Most articles about how email affects our brains focus on rising stress levels and a decline in productivity, not to mention basic manners at meetings. We all know that mindlessly picking up our phones or tabbing over to Gmail at our desks to check our inboxes is a habit that's hard to break.
The word "mindlessly" is important here, especially when you think about how email marketing continues to bring in more returns than any other direct marketing channel. We're subconsciously attracted to our inboxes. Here are three ways smart marketers are tapping into primitive brain behaviors to get results even when attention spans are dwindling.
1. They appeal to gut reactions.
Buried in a primitive part of your temporal lobe called the amygdala, there are almond-shaped neurons that process decisions. And they work fast. In caveman times, these neurons made life and death decisions (Will this sabertooth tiger eat me?), and they're still at work in all the less scary decisions we make in modern times. (Do I want that double cheeseburger?). Gut reactions happen in three seconds or less, and marketers have about that long to get subscribers to open their emails.
With only a few tools in their amygdala arsenal -- from name, subject line and preheader text -- email marketers have to eliminate fear and be enticing. Take a look at some of the recent subject lines in my own inbox that promise value, ask a compelling question or suggest urgent action to pique my interest in just a few seconds.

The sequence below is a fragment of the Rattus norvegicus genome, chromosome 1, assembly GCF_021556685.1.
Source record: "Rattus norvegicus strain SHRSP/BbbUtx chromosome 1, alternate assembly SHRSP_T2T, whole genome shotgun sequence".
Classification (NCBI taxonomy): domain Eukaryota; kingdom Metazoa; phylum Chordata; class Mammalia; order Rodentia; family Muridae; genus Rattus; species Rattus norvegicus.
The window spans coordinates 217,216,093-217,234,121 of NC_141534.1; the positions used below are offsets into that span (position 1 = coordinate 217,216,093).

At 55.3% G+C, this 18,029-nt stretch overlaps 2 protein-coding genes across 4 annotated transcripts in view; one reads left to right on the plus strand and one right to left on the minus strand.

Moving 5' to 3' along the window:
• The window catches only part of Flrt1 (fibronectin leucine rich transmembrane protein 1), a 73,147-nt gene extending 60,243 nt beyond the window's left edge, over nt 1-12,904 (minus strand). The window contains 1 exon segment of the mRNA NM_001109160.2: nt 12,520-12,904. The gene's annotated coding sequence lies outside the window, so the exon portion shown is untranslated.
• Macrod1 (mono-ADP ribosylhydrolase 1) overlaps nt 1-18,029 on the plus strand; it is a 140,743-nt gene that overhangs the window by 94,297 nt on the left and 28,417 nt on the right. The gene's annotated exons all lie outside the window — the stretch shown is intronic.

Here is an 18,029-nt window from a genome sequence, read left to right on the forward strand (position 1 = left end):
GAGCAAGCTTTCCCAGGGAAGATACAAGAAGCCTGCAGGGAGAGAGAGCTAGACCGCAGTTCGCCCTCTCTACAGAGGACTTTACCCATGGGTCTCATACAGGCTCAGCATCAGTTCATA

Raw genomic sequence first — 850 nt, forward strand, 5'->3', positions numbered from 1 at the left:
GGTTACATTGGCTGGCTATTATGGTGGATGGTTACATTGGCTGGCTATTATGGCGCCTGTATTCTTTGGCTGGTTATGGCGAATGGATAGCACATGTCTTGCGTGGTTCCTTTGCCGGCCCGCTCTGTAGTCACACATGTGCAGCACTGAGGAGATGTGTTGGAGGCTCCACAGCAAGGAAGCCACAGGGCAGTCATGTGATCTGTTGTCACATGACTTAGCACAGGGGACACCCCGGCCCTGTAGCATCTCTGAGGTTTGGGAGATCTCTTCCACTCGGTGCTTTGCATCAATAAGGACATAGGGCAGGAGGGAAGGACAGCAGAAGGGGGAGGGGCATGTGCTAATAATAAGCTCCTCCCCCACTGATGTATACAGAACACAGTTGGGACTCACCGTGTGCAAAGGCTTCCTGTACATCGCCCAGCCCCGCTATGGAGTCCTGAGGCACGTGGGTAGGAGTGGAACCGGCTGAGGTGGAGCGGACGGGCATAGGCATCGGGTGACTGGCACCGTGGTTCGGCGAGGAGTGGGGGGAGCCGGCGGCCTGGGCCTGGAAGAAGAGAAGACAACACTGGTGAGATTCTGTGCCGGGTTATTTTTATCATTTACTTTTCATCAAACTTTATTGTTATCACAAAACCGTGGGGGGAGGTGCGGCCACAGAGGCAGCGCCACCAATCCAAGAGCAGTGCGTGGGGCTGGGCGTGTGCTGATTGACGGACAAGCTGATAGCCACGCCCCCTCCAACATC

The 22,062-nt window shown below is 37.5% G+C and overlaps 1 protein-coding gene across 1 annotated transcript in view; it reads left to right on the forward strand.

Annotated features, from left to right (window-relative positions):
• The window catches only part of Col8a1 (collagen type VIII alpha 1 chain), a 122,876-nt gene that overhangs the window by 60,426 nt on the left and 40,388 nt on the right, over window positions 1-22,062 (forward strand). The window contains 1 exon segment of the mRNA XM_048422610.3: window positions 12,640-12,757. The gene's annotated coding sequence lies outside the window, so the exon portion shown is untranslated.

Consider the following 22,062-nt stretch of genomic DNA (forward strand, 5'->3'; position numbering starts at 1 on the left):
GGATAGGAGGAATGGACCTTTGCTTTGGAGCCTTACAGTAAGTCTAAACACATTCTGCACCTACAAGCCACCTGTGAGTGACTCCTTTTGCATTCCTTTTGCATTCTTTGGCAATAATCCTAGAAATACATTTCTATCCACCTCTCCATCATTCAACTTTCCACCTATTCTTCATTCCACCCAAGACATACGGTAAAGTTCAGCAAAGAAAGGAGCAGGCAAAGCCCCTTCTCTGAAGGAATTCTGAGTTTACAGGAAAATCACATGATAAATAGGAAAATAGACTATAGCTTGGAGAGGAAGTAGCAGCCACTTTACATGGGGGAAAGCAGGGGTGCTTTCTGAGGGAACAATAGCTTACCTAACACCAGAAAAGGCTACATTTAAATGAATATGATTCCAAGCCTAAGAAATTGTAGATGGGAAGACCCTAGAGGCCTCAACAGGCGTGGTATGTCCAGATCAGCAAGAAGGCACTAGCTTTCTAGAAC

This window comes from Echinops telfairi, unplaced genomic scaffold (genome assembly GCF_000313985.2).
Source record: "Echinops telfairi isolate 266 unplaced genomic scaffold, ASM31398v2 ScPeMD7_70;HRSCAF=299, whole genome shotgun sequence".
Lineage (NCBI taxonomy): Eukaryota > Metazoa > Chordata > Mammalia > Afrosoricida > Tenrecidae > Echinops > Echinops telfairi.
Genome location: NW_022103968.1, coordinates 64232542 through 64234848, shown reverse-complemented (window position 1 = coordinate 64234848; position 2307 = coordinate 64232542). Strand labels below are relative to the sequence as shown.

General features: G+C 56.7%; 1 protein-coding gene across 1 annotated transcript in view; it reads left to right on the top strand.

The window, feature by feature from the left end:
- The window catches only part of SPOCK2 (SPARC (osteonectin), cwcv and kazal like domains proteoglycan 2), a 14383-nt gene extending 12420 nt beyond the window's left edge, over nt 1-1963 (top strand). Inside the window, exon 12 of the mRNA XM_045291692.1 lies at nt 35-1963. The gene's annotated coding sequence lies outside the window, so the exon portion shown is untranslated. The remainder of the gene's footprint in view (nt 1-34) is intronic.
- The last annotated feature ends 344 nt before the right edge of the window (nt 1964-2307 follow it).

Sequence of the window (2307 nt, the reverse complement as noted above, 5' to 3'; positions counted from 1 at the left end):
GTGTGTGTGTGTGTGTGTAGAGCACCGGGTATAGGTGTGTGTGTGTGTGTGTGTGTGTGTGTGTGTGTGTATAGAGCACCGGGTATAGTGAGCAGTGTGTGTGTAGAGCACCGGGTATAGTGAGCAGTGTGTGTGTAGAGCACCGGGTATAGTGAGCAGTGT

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Or take this subject line from southern lifestyle magazine and Emma customer Garden & Gun: "A Mississippi Roadside Marvel." This subject line is great because it says you're going to see something awesome, but it doesn't give away all the goods. It forces you to open and see for yourself. And in case you're wondering, it worked. The mailing went to 60,000 contacts, and the open rate was nearly 40 percent!
2. They make sticky memories.
Cavemen drew on their cave walls to tell stories and communicate important information. Now we think of that medium as primitive, but maybe prehistoric storytellers were on to something. Our brains process images 60,000 times faster than text, and 90 percent of all data people process is visual. That's why email marketers who use more images than text see more success in the form of clicks.
HTML emails that incorporate images aren't just nice-looking. They make the accompanying text more memorable. Which is good, because no one is actually reading marketing emails anymore. A quick -- often mindless -- scan is all anyone can expect, so smart marketers take time to find images that convey their message, and then make economical choices for headlines, calls to action and captions.
3. They get emotional.
Back when our ancestors had to rely on their amygdala to escape sabertooth tigers, they used that same part of their brain to make positive connections with other humans. We're still hard-wired to connect with images of faces, which can grab attention, build trust and light up emotion receptors -- even when you're viewing these faces in your inbox.
The part of the brain that processes images sits right next to the part of the brain that processes emotions, and faces have a unique way of conveying emotion without making us think too hard about what's happening. So using images of people in your email marketing is pretty powerful stuff, which is why you'll often see a happy model with eyes turned toward promotional text or the button a marketer wants you to click.
These tactics may come off as manipulative, but I like to think of them as meeting your audience where they are. People are busy, their undivided attention is virtually nonexistent, and they appreciate when brands can convey value and action quickly and effectively. Even if it does play to our collective mindlessness.